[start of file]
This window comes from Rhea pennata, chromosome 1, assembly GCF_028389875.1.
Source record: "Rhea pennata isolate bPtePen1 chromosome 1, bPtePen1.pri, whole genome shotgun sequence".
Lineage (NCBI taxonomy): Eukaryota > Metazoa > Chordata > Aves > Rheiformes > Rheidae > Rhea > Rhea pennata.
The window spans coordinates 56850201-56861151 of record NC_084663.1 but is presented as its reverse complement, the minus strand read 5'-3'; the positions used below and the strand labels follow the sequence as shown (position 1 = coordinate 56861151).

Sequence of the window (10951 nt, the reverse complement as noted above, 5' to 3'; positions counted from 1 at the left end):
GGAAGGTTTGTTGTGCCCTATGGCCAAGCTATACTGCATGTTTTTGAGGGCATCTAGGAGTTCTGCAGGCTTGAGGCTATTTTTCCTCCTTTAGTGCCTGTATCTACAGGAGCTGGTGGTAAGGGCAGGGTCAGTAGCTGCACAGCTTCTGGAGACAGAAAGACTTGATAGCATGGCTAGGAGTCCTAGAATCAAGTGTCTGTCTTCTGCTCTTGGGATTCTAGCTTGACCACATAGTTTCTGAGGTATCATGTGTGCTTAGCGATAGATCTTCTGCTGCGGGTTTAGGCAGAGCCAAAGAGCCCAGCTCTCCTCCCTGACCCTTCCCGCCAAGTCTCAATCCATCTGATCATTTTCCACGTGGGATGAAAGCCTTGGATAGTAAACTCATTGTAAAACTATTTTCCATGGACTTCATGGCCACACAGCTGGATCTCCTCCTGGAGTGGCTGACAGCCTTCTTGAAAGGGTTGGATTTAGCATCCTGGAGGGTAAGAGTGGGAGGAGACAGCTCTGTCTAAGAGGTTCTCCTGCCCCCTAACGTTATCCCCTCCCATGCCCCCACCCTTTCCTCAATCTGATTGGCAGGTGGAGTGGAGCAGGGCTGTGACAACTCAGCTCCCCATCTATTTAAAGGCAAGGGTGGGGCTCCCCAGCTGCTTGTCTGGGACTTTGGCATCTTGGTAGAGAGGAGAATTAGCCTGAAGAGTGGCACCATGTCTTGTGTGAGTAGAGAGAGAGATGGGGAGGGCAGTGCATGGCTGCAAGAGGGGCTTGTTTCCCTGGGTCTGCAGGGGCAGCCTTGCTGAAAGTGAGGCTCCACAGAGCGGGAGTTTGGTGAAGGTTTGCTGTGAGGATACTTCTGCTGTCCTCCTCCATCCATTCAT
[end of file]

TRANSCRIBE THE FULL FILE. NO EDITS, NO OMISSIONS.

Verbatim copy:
This window comes from Rhea pennata, chromosome 1, assembly GCF_028389875.1.
Source record: "Rhea pennata isolate bPtePen1 chromosome 1, bPtePen1.pri, whole genome shotgun sequence".
Lineage (NCBI taxonomy): Eukaryota > Metazoa > Chordata > Aves > Rheiformes > Rheidae > Rhea > Rhea pennata.
The window spans coordinates 56850201-56861151 of record NC_084663.1 but is presented as its reverse complement, the minus strand read 5'-3'; the positions used below and the strand labels follow the sequence as shown (position 1 = coordinate 56861151).

Sequence of the window (10951 nt, the reverse complement as noted above, 5' to 3'; positions counted from 1 at the left end):
GGAAGGTTTGTTGTGCCCTATGGCCAAGCTATACTGCATGTTTTTGAGGGCATCTAGGAGTTCTGCAGGCTTGAGGCTATTTTTCCTCCTTTAGTGCCTGTATCTACAGGAGCTGGTGGTAAGGGCAGGGTCAGTAGCTGCACAGCTTCTGGAGACAGAAAGACTTGATAGCATGGCTAGGAGTCCTAGAATCAAGTGTCTGTCTTCTGCTCTTGGGATTCTAGCTTGACCACATAGTTTCTGAGGTATCATGTGTGCTTAGCGATAGATCTTCTGCTGCGGGTTTAGGCAGAGCCAAAGAGCCCAGCTCTCCTCCCTGACCCTTCCCGCCAAGTCTCAATCCATCTGATCATTTTCCACGTGGGATGAAAGCCTTGGATAGTAAACTCATTGTAAAACTATTTTCCATGGACTTCATGGCCACACAGCTGGATCTCCTCCTGGAGTGGCTGACAGCCTTCTTGAAAGGGTTGGATTTAGCATCCTGGAGGGTAAGAGTGGGAGGAGACAGCTCTGTCTAAGAGGTTCTCCTGCCCCCTAACGTTATCCCCTCCCATGCCCCCACCCTTTCCTCAATCTGATTGGCAGGTGGAGTGGAGCAGGGCTGTGACAACTCAGCTCCCCATCTATTTAAAGGCAAGGGTGGGGCTCCCCAGCTGCTTGTCTGGGACTTTGGCATCTTGGTAGAGAGGAGAATTAGCCTGAAGAGTGGCACCATGTCTTGTGTGAGTAGAGAGAGAGATGGGGAGGGCAGTGCATGGCTGCAAGAGGGGCTTGTTTCCCTGGGTCTGCAGGGGCAGCCTTGCTGAAAGTGAGGCTCCACAGAGCGGGAGTTTGGTGAAGGTTTGCTGTGAGGATACTTCTGCTGTCCTCCTCCATCCATTCAT